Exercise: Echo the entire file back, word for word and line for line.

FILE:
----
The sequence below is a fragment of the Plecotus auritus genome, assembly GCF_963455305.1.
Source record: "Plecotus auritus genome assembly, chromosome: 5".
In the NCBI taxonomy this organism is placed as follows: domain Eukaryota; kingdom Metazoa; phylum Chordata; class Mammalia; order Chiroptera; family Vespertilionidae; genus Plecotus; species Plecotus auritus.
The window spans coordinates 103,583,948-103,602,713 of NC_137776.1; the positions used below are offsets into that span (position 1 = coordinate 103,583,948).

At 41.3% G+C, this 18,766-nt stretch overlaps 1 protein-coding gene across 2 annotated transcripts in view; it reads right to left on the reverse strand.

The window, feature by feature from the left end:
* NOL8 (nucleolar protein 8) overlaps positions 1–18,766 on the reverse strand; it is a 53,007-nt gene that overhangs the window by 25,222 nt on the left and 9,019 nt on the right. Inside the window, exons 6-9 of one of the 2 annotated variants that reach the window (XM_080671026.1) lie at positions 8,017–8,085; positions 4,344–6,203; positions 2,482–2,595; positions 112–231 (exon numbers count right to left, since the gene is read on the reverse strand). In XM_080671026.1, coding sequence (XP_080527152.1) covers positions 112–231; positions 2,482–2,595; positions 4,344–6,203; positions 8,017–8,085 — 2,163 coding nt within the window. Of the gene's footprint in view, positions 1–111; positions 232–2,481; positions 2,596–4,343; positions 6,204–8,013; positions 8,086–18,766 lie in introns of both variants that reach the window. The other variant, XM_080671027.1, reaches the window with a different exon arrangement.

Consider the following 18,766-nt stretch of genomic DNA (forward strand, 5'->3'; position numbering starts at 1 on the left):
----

The sequence below is a fragment of the Plecotus auritus genome, assembly GCF_963455305.1.
Source record: "Plecotus auritus genome assembly, chromosome: 5".
In the NCBI taxonomy this organism is placed as follows: domain Eukaryota; kingdom Metazoa; phylum Chordata; class Mammalia; order Chiroptera; family Vespertilionidae; genus Plecotus; species Plecotus auritus.
The window spans coordinates 103,583,948-103,602,713 of NC_137776.1; the positions used below are offsets into that span (position 1 = coordinate 103,583,948).

At 41.3% G+C, this 18,766-nt stretch overlaps 1 protein-coding gene across 2 annotated transcripts in view; it reads right to left on the reverse strand.

The window, feature by feature from the left end:
* NOL8 (nucleolar protein 8) overlaps positions 1–18,766 on the reverse strand; it is a 53,007-nt gene that overhangs the window by 25,222 nt on the left and 9,019 nt on the right. Inside the window, exons 6-9 of one of the 2 annotated variants that reach the window (XM_080671026.1) lie at positions 8,017–8,085; positions 4,344–6,203; positions 2,482–2,595; positions 112–231 (exon numbers count right to left, since the gene is read on the reverse strand). In XM_080671026.1, coding sequence (XP_080527152.1) covers positions 112–231; positions 2,482–2,595; positions 4,344–6,203; positions 8,017–8,085 — 2,163 coding nt within the window. Of the gene's footprint in view, positions 1–111; positions 232–2,481; positions 2,596–4,343; positions 6,204–8,013; positions 8,086–18,766 lie in introns of both variants that reach the window. The other variant, XM_080671027.1, reaches the window with a different exon arrangement.

Consider the following 18,766-nt stretch of genomic DNA (forward strand, 5'->3'; position numbering starts at 1 on the left):